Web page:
“Like all of our policies on health/medical topics, we rely on published guidance from health authorities,” the Google-owned video streaming platform said on Twitter.
“We prioritize connecting people to content from authoritative sources on health topics, and we continuously review our policies [and] products as real world events unfold.”
The platform will also launch an information panel to provide users with “context and information from local and global health authorities under abortion-related videos and above relevant search results.”
1/ Starting today and ramping up over the next few weeks, we will remove content that provides instructions for unsafe abortion methods or promotes false claims about abortion safety under our medical misinformation policies. https://t.co/P7A27WPYuD— YouTubeInsider (@YouTubeInsider) July 21, 2022
This comes a month after the U.S. Supreme Court overturned Roe v. Wade, the seminal 1973 decision that made abortion legal nationwide.
YouTube said its crackdown will expunge content promoting unsafe at-home abortions, as well as misinformation about the safety of undergoing the procedure in clinics located in states where it remains legal.
The purge of misleading abortion videos will ramp up over the next few weeks, according to YouTube.
Under the company’s misinformation policy, YouTube bans certain types of content that it deems to be misleading, deceptive, or “having serious risk of egregious harm.”
“This includes certain types of misinformation that can cause real-world harm, like promoting harmful remedies or treatments, certain types of technically manipulated content, or content interfering with democratic processes,” the policy states.
Google Deleting User Location Data at Abortion Clinics
Amid fears that digital location data may violate the privacy of individuals who visit abortion centers, Google announced earlier this month that will automatically delete location information.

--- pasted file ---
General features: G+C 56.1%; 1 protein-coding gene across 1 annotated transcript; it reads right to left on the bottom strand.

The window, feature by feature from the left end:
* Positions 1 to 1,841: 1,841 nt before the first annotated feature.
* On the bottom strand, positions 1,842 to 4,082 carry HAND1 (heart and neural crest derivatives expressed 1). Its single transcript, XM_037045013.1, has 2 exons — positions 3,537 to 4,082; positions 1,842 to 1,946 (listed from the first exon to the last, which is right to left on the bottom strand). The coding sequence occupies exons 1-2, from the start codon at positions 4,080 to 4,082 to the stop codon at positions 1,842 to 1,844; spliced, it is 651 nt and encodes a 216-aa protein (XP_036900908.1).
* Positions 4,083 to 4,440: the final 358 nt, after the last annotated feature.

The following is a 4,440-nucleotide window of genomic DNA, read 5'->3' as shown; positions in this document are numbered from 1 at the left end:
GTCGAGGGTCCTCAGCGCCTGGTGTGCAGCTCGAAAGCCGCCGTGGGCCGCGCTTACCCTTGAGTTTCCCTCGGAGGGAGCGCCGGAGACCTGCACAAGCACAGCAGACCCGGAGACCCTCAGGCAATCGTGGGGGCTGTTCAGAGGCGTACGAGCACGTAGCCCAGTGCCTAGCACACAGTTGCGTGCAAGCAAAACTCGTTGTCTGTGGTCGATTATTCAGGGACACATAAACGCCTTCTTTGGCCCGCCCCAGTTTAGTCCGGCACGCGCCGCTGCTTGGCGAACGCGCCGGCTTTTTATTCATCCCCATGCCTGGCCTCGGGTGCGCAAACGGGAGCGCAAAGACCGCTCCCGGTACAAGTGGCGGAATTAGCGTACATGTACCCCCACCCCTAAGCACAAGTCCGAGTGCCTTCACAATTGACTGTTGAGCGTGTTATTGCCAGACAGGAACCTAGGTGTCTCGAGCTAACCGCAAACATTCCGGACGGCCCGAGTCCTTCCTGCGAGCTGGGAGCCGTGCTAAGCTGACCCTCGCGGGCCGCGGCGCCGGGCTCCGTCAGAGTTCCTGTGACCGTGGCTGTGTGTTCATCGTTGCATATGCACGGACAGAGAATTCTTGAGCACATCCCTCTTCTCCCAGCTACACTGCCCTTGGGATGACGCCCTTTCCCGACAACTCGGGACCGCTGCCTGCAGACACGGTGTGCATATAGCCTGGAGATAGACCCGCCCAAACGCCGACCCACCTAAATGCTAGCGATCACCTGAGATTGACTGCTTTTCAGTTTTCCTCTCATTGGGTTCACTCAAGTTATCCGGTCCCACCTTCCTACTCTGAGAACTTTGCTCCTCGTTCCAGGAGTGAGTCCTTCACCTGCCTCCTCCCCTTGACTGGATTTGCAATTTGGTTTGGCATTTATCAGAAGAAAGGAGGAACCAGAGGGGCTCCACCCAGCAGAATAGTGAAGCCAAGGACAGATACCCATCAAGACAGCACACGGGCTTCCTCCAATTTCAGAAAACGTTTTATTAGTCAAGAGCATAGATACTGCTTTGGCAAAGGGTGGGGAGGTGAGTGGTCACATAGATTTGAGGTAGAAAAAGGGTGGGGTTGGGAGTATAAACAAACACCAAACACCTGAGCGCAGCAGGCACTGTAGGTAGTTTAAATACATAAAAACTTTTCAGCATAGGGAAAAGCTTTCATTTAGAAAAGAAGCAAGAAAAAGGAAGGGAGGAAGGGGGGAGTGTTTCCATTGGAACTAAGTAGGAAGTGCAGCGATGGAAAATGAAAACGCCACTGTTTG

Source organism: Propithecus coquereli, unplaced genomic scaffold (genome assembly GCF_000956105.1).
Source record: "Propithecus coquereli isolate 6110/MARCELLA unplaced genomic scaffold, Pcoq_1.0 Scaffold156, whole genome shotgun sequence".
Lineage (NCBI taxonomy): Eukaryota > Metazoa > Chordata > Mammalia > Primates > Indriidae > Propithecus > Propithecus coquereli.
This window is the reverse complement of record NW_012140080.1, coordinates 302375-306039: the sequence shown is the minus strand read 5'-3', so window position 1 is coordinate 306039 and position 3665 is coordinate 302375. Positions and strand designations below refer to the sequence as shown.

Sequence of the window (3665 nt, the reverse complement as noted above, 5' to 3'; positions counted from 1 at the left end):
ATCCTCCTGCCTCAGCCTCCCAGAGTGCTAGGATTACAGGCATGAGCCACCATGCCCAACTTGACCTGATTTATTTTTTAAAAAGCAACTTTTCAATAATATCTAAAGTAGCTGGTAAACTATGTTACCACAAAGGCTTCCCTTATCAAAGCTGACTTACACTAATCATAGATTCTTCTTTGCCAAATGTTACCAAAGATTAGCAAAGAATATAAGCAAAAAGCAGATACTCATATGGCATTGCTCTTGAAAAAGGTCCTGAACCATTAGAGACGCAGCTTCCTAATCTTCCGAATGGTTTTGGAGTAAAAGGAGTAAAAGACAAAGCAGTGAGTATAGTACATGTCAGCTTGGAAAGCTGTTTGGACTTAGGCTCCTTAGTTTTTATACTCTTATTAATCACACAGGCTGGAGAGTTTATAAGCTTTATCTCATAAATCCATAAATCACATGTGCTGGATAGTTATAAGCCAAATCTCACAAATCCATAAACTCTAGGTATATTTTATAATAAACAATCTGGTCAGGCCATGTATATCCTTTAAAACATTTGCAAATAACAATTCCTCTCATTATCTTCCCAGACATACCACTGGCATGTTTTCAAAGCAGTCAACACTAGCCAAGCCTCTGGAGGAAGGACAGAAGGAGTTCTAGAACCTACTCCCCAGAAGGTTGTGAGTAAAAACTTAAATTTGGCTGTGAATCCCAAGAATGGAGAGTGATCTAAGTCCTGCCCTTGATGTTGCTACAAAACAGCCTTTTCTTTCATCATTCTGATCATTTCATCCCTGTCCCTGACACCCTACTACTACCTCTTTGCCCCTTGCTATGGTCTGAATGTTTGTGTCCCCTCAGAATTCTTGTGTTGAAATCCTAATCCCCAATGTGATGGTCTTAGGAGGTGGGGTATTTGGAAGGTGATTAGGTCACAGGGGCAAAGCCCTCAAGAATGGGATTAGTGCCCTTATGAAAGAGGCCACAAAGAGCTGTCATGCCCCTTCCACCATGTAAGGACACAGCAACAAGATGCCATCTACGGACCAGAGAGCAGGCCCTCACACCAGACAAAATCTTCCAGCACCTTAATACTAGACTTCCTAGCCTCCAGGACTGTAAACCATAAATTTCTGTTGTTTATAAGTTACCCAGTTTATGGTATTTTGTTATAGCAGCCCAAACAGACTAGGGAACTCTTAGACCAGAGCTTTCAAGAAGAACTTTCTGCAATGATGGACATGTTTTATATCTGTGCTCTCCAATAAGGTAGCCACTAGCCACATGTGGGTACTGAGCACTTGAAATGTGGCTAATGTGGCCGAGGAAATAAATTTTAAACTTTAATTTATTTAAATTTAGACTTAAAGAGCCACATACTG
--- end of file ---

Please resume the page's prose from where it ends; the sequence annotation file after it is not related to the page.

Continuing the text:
“Some of the places people visit—including medical facilities like counseling centers, domestic violence shelters, abortion clinics, fertility centers, addiction treatment facilities, weight loss clinics, cosmetic surgery clinics, and others—can be particularly personal,” Google said in a blog post on July 1.
“Today, we’re announcing that if our systems identify that someone has visited one of these places, we will delete these entries from Location History soon after they visit. This change will take effect in the coming weeks.”
Some members of Congress want Google to limit the appearance of pro-life pregnancy centers in the results of its influential search engine—a step that 17 Republican attorneys general on Thursday warned would expose the company to potential legal repercussions.
Google said that it would also resist what it deems “improper government demands for data” and continue to “oppose demands that are overly broad or otherwise legally objectionable.”
“Google has a long track record of pushing back on overly broad demands from law enforcement, including objecting to some demands entirely,” the tech giant said. “We take into account the privacy and security expectations of people using our products, and we notify people when we comply with government demands, unless we’re prohibited from doing so or lives are at stake—such as in an emergency situation.”